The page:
Over the past decade, Six Sigma has emerged as one of the favorite children of corporate America. And while some may question whether it is the solution for all that ails companies, there is little dispute that it is an outstanding framework to bring fact-based, data-driven problem solving to the decision making process. Today I’m going to show you how you can apply the basics of Six Sigma to build your personal financial plan.
Let’s start with the problem solving process that Six Sigma uses – normally referred to as DMAIC:
- D = Define the problem
- M = Measure the problem
- A = Analyze the problem for the solution
- I = Improve the situation/implement the solution
- C = Control the solution
When I was first introduced to Six Sigma, its simplicity struck me. In particular, I immediately mapped it to the problem solving process that I normally use:
- What is the problem? (Define)
- What are the causes? (Measure)
- What are the possible solutions? (Analyze)
- What is the best solution? (Improve/Implement)
The fact that the framework mapped so well AND that it included a “Control” or monitoring provision convinced me very quickly that it was a methodology that could be brought to bear on any problem – including financial planning.
So let’s apply DMAIC to building a financial plan:
- Define – The financial planning process starts with identifying your goals and objectives. As the old saying goes, if you don’t know where you are going any road will get there. Defining your objectives and goals is the first step of the financial planning process.
- Measure – In order to figure out whether you can reach your goals, you need to figure out where you are at. For financial planning this means assessing your current cash flow, tax situation, insurance coverage, estate plans, needs for education funding, your benefits, your charitable giving, your investments, and any other relevant factors related to your current financial situation.
- Analyze – Once you have taken stock of your current situation, you need to identify the potential solutions. Should you use a 401(k), should you use an IRA, do you need a will or trust, is a 529 a good idea, should you take the high or low deductible health care plan – all these questions and many, many more need to be considered. While each of them is relatively straight forward, together there is quite some complexity.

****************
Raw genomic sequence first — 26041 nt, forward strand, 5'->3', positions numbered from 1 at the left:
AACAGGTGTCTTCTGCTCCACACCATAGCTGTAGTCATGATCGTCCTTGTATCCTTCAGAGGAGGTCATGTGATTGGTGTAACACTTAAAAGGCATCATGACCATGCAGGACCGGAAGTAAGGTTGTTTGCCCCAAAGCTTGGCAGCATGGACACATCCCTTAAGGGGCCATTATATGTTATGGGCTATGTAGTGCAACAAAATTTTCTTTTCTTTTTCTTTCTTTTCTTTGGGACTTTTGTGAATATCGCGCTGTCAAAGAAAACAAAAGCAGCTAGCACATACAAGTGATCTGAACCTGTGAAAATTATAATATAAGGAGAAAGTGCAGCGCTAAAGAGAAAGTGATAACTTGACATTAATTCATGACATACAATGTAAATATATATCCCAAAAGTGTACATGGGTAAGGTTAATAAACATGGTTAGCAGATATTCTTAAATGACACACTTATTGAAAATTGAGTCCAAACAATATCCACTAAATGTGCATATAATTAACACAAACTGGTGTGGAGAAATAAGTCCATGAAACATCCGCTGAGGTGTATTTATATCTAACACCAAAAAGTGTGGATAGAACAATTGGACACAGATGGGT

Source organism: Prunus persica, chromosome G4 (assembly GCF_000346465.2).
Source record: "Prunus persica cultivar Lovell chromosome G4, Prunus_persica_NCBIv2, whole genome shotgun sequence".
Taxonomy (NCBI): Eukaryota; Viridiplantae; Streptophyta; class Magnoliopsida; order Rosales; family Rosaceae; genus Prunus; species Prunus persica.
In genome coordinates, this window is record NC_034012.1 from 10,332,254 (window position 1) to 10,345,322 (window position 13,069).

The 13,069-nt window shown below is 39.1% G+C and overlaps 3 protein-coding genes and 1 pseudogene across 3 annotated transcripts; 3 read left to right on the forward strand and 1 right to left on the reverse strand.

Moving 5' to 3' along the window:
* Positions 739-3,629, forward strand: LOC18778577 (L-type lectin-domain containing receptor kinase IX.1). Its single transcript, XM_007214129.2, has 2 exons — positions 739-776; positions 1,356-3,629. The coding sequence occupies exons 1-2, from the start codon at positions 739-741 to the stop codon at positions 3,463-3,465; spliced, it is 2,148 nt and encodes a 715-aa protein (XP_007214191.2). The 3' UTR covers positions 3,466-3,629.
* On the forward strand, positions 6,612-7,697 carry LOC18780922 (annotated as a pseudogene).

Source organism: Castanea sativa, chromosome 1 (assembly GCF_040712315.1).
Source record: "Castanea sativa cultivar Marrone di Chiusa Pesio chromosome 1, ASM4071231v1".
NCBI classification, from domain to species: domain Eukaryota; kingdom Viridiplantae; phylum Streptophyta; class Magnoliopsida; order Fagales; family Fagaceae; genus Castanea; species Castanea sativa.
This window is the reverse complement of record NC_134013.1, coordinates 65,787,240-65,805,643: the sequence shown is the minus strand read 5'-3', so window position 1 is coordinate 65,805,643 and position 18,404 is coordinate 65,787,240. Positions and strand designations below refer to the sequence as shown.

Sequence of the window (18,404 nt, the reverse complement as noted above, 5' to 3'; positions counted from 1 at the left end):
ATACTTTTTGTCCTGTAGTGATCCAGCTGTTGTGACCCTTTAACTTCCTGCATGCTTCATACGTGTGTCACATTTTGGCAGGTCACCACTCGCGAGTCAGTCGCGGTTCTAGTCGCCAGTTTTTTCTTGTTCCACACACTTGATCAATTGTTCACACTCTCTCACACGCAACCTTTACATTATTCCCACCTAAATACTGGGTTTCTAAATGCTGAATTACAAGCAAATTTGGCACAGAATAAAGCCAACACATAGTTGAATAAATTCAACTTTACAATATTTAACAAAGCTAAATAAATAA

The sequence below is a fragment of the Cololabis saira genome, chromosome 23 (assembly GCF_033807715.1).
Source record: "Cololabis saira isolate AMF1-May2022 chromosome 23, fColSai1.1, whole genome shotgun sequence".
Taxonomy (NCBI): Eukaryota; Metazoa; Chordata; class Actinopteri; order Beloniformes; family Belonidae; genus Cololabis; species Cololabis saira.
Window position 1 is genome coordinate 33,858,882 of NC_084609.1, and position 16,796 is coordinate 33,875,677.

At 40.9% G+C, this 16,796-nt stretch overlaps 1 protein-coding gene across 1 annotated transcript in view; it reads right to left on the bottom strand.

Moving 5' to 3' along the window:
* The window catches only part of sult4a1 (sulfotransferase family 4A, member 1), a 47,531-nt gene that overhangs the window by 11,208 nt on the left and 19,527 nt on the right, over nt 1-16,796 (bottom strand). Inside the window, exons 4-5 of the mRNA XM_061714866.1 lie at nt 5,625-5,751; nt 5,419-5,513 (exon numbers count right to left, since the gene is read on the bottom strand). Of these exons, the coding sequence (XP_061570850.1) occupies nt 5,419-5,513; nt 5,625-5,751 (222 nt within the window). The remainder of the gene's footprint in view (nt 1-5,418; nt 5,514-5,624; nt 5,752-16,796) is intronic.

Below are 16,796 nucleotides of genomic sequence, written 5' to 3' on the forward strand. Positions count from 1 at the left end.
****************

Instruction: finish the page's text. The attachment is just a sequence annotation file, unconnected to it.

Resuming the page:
- Improve/Implement – Here you choose the best solution associated with all of the analysis. The irony is that if you do the “D”, “M”, and “A” properly the improvements you need to implement are normally quite obvious. However, the “I” is often the most challenging as it involves making changes to habits that have been with you for years. Many people struggle mightily in this phase.
- Control – Finally we come to what I like to call the discipline in the process. Implementing a solution is fine; HOWEVER, no solution runs on auto-pilot. And your financial plan cannot run on auto pilot either. You need to continually check each of the areas (cash flow, insurance, taxes, education, benefits, estate planning, charitable giving, investments, etc.) and make sure that you remain on track
So there you have it. Whether you are already familiar with Six Sigma or if you have heard about it or wondered what it does/how it works, the above outlines how you can use this powerful problem solving framework to help you build, implement, and maintain a financial plan.
If you have any questions on the process or would like to share your feedback and insights, feel free to reach out to me at any point in time. I enjoy working with folks to help them implement and execute financial plans that allow them to pursue those things in life that are important to them.
Some other posts that you might like:
- How Are DFA Funds Different than Index Funds?
- How Families Can Calculate Retirement Income Wants Versus Needs
- What Your Grandma Taught You About Investing
- Making Sure You Can Collect a Paycheck in Retirement